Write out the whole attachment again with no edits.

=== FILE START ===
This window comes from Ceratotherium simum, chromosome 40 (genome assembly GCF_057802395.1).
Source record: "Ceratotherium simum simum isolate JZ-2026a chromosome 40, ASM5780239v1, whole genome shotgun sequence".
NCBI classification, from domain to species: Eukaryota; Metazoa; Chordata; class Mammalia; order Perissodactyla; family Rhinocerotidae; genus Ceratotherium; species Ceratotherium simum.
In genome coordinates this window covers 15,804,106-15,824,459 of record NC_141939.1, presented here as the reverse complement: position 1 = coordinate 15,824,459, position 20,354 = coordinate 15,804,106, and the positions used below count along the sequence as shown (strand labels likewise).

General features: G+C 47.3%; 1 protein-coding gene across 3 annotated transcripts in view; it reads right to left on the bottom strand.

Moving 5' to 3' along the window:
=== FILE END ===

This window comes from Ceratotherium simum, chromosome 40 (genome assembly GCF_057802395.1).
Source record: "Ceratotherium simum simum isolate JZ-2026a chromosome 40, ASM5780239v1, whole genome shotgun sequence".
NCBI classification, from domain to species: Eukaryota; Metazoa; Chordata; class Mammalia; order Perissodactyla; family Rhinocerotidae; genus Ceratotherium; species Ceratotherium simum.
In genome coordinates this window covers 15,804,106-15,824,459 of record NC_141939.1, presented here as the reverse complement: position 1 = coordinate 15,824,459, position 20,354 = coordinate 15,804,106, and the positions used below count along the sequence as shown (strand labels likewise).

General features: G+C 47.3%; 1 protein-coding gene across 3 annotated transcripts in view; it reads right to left on the bottom strand.

Moving 5' to 3' along the window: